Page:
We may also see the rapid expansion of electronic payments among new groups of consumers such as the elderly, who have had to adjust to new types of payments in lockdown. Once new habits are formed, the elderly are likely to be loyal users of electronic payments. 

The retail industry will also more readily embrace new technology. In China, for example, a large shopping centre enabled consumers to buy from the merchants located within the mall using its official app. Shoppers could then access all the brands they wanted as well as benefiting the merchants who were able to sell through the app. 


COVID-19 has undoubtedly necessitated a hurried shift to everything that is digital and we have witnessed this also within the payments industry. As countries start to emerge from lockdown, more consumers and merchants will embrace contactless and online payments. Payment companies will need to work with consumers and merchants, striving to innovate and provide new digital and technological solutions to ensure that we can continue to meet the changing needs brought about by the global pandemic.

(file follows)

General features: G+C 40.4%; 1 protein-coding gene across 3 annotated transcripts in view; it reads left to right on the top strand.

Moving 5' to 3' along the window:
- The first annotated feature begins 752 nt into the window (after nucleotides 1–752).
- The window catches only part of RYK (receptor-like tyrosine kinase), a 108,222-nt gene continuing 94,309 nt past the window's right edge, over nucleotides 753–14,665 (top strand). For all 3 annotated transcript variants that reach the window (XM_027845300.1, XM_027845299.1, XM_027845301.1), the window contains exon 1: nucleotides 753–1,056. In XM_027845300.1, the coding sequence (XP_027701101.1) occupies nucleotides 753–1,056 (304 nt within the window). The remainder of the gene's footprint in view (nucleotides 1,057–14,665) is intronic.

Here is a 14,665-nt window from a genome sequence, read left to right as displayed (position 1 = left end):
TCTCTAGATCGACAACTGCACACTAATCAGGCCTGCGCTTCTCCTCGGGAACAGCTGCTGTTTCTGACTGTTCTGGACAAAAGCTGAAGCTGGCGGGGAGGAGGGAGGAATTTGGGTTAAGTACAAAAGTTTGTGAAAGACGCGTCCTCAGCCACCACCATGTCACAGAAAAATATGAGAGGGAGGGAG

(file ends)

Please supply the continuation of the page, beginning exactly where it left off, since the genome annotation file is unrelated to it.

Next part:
This article was published in our Payment Methods Report 2020, an extensive overview of what’s new in how people pay in the most relevant ecommerce markets.

About Wei Zhihong

Wei Zhihong graduated from Graduate School of the People’s Bank of China with a PhD Degree of Economics, after he earned two Master Degrees at Loughborough University and Southwestern University of Finance and Economics, as well as a Bachelor’s Degree in at Shanxi University of Finance and Economics.